Consumers’ expectations remain weak but their overall level of pessimism about their households’ financial situation continues to decline. The Federal Reserve Bank of New York's Center for Microeconomic Data has released its August 2020 Survey of Consumer Expectations. It shows home price growth expectations returned to levels close to a year ago, while delinquency expectations remain low. However, year-ahead spending, household income and labor market expectations all remain weak compared to the pre-COVID-19 period.

Perceptions about households' current financial situations compared to a year ago improved slightly, with more respondents reporting being better off. Similarly, one-year ahead expectations about households' financial situations also improved with more respondents expecting their financial situation to improve. On household finances, the survey revealed that expected household income growth increased by 0.1 percentage point to 2.2 percent in August, remaining well below its 2019 average of 2.8 percent. The increase was driven mostly by respondents below the age of 40. Household spending growth expectations remained steady at three percent in August, below its 2019 average of 3.2 percent.

However, the bank’s survey also showed that perceptions of credit access compared to a year ago and expectations for year-ahead credit availability both deteriorated in August, with more respondents reporting or expecting difficulties in obtaining credit. The average perceived probability of missing a minimum debt payment over the next three months increased slightly from last month series' low of 9.5 percent to 9.7 percent in August. This new reading remains well below its 2019 average of 11.5 percent. The median expectation regarding a year-ahead change in taxes—at current income level—decreased from three percent in July to 2.7 percent in August, thereby returning to its 2019 average. The mean perceived probability that the average interest rate on saving accounts will be higher 12 months from now increased to 28 percent in August, from 27.4 percent in July; and the mean perceived probability that U.S. stock prices will be higher 12 months from now increased 0.6 percentage points to 44.9 percent in August.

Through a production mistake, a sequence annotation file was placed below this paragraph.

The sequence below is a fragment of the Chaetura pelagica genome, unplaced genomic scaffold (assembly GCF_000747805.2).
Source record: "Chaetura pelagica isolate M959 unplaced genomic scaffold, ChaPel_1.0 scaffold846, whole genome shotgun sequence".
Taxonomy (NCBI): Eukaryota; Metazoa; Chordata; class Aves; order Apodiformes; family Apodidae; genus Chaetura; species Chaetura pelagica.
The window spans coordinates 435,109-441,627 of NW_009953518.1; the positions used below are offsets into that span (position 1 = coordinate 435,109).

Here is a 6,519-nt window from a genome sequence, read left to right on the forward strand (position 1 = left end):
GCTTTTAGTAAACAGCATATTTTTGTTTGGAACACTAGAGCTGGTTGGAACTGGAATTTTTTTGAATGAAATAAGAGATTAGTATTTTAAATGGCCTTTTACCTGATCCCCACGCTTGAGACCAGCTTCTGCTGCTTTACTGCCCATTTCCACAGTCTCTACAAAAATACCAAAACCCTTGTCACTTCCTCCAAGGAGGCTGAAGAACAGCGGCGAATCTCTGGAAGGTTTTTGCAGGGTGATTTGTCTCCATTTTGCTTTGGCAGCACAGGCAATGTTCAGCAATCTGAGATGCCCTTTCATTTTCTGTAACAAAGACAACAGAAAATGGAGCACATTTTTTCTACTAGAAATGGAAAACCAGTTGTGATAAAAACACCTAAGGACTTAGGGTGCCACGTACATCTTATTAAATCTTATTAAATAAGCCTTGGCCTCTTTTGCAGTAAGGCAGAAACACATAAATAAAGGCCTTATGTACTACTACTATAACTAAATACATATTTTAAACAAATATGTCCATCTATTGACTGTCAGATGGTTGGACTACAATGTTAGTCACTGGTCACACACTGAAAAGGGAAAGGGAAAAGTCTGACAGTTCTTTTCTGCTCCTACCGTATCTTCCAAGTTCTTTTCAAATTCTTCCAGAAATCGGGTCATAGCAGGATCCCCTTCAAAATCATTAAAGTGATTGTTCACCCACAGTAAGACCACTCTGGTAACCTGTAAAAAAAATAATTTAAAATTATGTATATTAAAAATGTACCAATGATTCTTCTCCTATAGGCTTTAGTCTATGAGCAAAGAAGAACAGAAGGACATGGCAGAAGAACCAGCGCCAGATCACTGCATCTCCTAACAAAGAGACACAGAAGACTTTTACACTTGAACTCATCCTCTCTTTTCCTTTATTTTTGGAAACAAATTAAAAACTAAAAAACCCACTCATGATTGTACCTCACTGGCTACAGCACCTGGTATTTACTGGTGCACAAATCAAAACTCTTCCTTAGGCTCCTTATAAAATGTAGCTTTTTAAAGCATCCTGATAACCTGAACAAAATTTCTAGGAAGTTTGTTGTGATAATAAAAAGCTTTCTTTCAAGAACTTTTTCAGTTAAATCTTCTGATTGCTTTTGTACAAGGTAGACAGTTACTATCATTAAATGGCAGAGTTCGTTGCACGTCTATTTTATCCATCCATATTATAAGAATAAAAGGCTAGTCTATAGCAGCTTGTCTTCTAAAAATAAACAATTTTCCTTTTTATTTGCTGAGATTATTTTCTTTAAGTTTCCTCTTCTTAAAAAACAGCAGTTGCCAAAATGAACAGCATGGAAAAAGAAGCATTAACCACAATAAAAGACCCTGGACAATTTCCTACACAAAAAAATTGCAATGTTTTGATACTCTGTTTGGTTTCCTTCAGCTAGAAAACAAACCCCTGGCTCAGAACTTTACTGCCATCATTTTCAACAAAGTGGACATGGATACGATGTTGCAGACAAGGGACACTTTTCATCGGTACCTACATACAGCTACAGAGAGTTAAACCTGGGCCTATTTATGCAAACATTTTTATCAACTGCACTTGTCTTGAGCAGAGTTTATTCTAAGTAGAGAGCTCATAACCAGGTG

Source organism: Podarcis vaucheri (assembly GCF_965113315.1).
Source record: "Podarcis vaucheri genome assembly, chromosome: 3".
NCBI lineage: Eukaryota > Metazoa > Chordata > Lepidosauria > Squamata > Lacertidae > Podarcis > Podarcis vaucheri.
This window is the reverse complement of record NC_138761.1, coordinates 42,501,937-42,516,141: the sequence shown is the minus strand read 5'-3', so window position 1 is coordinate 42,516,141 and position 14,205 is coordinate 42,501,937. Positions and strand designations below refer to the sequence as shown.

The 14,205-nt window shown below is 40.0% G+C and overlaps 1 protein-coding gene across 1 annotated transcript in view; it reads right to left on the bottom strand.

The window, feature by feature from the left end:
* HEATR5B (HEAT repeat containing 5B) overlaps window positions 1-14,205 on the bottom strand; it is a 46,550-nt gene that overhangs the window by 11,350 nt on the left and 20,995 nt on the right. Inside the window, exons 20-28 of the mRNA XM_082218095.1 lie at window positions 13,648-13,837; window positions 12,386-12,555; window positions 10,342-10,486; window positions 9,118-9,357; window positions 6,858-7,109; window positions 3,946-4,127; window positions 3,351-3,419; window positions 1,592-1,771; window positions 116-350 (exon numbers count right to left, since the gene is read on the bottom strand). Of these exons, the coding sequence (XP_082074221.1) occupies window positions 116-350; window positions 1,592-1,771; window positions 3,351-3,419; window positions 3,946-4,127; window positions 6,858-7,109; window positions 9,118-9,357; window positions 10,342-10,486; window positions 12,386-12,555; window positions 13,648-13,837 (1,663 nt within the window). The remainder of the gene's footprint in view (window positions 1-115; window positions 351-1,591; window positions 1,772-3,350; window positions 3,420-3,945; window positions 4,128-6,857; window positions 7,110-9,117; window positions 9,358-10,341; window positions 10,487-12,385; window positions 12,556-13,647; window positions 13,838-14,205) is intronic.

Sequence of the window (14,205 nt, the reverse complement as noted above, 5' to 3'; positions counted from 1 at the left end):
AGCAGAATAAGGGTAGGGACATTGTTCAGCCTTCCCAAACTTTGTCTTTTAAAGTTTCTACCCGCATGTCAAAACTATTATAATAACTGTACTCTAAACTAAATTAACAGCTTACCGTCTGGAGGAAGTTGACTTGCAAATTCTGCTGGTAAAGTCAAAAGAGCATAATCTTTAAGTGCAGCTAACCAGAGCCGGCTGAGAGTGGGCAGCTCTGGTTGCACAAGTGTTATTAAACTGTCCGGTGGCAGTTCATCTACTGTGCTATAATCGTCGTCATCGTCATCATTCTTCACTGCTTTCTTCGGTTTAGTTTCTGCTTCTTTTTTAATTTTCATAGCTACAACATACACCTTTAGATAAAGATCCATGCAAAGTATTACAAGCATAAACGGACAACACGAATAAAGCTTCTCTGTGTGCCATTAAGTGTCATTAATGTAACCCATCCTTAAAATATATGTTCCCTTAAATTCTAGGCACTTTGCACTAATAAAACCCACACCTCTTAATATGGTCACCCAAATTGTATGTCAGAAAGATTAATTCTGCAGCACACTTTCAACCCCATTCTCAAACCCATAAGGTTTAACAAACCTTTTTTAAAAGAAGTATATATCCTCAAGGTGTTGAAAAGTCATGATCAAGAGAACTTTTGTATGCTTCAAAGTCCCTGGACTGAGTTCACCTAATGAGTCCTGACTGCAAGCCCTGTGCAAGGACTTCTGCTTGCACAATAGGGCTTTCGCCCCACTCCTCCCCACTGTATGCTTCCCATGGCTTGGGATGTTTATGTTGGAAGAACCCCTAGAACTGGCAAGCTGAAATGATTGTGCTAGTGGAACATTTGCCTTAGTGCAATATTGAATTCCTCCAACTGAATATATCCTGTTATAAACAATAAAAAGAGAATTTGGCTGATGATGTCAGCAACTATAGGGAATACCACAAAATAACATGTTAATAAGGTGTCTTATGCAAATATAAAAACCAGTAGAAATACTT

Inflation expectations increased 0.1 percentage point in August to three percent at the one-year horizon and increased 0.3 percentage point to three percent at the three-year horizon. The increase was driven mostly by respondents above the age of 40. Inflation uncertainty—or the uncertainty expressed regarding future inflation outcomes—increased for the second consecutive month at both horizons and remains elevated relative to pre-COVID-19 readings.

The survey reports that home price change expectations continued its rebound from a low of zero percent reached in April 2020, increasing from two percent in July to 2.8 percent in August, and inching closer to its 2019 average of three percent. The bank notes that this increase was broad-based across demographic groups and Census regions. The median one-year ahead expected change in the price of gasoline increased from 5.4 percent to 5.6 percent in August, while expectations for the cost of a college education and rent both increased by 0.3 and 0.1 percentage points to 5.1 percent and 5.5 percent, respectively. In contrast, the expected change in the cost of medical care declined from 9.1 percent to 8.3 percent, but remained elevated, compared to its 2019 average of 7.2 percent. Expected changes in food prices remain unchanged at 5.4 percent.

Regarding the labor market, the survey found that one-year ahead expected earnings growth remained flat at two percent in August, below its 2019 average level of 2.3 percent. Unemployment expectations—or the mean probability that the U.S. unemployment rate will be higher one year from now—decreased slightly from 39.3 percent in July to 39.1 percent in August. The mean perceived probability of losing one's job in the next 12 months increased for the second consecutive month from 16 percent in July to 18 percent in August, well above its February reading of 13.8 percent. The increase was more pronounced among respondents without a college education and those with a household income below $50,000. The probability of leaving one's job voluntarily in the next 12 months increased 0.8 percentage point to 19.7 percent in August. The perceived probability of finding a job—if one's current job was lost—increased for the second consecutive month from 48.9 percent in July to 50.7 percent in August, but remained well below its 2019 average of 59.9 percent.